[…] Since the Austrian economist Joseph A. Schumpeter published “The Theory of Economic Development” in 1934, economists and governments have assumed that the industrial and business sectors are where ideas for products originate. A complex net of laws and policies, from intellectual property rights to producer subsidies and tax benefits, have flowed from this basic assumption.
However, pathbreaking research by a group of scholars including Eric A. von Hippel, a professor of technological innovation at M.I.T.’s Sloan School of Management, suggests that the traditional division of labor between innovators and customers is breaking down. […]
Financed by the British government, Mr. von Hippel and his colleagues last year completed the first representative large-scale survey of consumer innovation ever conducted.
What the team discovered … was that the amount of money individual consumers spent making and improving products was more than twice as large as the amount spent by all British firms combined on product research and development over a three-year period.
[…] Carliss Y. Baldwin, a business administration professor at the Harvard Business School, called the research remarkable, adding: “What makes Eric’s work so significant is that it is unprecedented to try to measure the extent of user innovation. He shows that we’ve had on a set of mental blinders.”
This is the UK study the NYT is referring to is: Von Hippel, Eric A., De Jong, Jeroen and Flowers, Steven, Comparing Business and Household Sector Innovation in Consumer Products: Findings from a Representative Study in the UK (September 27, 2010). Available at SSRN: http://ssrn.com/abstract=1683503
The Economist takes on another aspect that somehow is complementing user innovation: Fabbing and the rise of additive manufacturing technologies for the average consumer.
In the Technology section of the Feb 10th 2011 print edition, the article "Print me a Stradivarius: How a new manufacturing technology will change the world" reviews the recent developments of aditive manufactuing and what this means for the world of manufacturing. Nothing less than a revolution, the Economist suggests.
Again some quotes from the article:
"[…] By reducing the barriers to entry for manufacturing, 3D printing should also promote innovation. If you can design a shape on a computer, you can turn it into an object. You can print a dozen, see if there is a market for them, and print 50 more if there is, modifying the design using feedback from early users. This will be a boon to inventors and start-ups, because trying out new products will become less risky and expensive. And just as open-source programmers collaborate by sharing software code, engineers are already starting to collaborate on open-source designs for objects and hardware.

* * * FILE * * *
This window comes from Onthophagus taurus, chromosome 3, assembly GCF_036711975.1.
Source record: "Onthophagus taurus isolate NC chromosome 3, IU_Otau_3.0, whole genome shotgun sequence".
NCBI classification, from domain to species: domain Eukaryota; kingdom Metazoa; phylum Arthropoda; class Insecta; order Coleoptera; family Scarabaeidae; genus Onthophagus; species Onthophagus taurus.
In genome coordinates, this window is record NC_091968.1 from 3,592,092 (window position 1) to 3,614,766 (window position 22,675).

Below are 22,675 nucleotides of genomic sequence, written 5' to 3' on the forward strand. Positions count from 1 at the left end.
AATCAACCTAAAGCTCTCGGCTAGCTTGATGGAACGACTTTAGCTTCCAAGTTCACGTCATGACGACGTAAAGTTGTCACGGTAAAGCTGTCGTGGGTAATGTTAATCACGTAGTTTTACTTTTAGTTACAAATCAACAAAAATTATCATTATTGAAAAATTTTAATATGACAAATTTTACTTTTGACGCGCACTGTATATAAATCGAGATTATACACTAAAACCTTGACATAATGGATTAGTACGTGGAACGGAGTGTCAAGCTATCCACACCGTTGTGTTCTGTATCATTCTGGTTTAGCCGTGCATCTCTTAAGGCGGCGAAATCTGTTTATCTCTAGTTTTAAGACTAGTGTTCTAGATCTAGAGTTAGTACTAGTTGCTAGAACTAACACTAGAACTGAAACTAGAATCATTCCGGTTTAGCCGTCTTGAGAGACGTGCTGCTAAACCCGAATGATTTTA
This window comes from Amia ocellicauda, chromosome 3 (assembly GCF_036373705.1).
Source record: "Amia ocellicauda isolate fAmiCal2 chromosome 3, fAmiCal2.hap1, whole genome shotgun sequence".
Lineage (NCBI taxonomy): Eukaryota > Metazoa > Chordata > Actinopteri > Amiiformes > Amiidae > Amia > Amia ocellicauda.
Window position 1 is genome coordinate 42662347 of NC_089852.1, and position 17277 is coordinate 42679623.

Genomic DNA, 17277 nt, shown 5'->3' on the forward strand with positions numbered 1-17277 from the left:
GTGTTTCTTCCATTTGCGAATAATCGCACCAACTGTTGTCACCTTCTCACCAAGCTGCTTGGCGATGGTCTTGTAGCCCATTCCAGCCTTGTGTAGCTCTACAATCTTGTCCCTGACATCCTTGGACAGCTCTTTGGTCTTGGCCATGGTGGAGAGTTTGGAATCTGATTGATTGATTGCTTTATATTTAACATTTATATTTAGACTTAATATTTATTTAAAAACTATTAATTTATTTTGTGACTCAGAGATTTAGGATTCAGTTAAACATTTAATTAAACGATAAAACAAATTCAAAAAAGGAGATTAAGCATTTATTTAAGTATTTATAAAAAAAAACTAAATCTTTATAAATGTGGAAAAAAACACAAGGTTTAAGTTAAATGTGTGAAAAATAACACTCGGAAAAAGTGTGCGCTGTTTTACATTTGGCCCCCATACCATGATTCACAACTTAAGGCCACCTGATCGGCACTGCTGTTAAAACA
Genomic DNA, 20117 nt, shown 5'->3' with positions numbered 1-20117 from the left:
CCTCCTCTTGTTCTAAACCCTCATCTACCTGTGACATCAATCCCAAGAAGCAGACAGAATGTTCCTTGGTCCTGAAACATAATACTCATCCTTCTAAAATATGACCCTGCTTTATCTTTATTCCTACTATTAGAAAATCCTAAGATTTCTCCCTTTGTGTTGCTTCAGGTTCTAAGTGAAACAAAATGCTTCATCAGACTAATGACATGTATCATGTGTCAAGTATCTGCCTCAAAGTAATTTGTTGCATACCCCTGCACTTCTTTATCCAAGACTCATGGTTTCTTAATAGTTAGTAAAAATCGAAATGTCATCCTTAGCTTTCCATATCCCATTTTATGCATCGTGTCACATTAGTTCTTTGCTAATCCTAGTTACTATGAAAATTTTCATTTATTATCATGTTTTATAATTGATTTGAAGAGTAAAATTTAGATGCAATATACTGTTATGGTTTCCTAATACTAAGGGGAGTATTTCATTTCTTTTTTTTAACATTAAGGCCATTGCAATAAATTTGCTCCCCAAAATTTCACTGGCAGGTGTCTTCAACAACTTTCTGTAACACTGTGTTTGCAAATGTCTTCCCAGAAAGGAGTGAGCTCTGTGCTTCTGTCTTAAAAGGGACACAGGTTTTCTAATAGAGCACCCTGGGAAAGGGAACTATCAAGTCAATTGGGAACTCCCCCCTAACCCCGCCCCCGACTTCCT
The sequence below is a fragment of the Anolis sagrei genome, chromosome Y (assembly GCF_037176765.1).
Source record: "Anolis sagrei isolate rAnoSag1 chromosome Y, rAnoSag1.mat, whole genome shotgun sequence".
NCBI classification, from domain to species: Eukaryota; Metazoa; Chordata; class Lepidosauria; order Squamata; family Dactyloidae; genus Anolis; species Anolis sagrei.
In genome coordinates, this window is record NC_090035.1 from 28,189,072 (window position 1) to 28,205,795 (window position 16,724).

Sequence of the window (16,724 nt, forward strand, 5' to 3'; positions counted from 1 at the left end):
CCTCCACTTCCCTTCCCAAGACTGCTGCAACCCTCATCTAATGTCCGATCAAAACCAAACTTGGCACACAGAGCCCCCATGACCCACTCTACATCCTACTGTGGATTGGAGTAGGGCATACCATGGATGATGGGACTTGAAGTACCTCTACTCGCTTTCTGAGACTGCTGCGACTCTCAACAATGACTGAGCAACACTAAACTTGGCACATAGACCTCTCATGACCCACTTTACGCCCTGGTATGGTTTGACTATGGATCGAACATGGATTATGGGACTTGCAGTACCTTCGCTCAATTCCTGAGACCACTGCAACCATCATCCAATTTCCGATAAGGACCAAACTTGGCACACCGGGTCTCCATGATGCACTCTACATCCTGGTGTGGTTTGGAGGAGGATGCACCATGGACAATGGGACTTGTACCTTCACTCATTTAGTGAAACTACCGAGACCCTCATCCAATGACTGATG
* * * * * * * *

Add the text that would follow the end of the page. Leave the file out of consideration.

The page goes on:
A technological change so profound will reset the economics of manufacturing. Some believe it will decentralise the business completely, reversing the urbanisation that accompanies industrialisation. There will be no need for factories, goes the logic, when every village has a fabricator that can produce items when needed. Up to a point, perhaps. But the economic and social benefits of cities go far beyond their ability to attract workers to man assembly lines. […]
Just as nobody could have predicted the impact of the steam engine in 1750—or the printing press in 1450, or the transistor in 1950—it is impossible to foresee the long-term impact of 3D printing. But the technology is coming, and it is likely to disrupt every field it touches. Companies, regulators and entrepreneurs should start thinking about it now. One thing, at least, seems clear: although 3D printing will create winners and losers in the short term, in the long run it will expand the realm of industry—and imagination."
Both articles also show why the new "Open Source Hardware" definition is so important: It will become the intellectual underpinning of user innovators using the new fabbing technologies to produce — and distribute — the next wave of innovation collaboratively.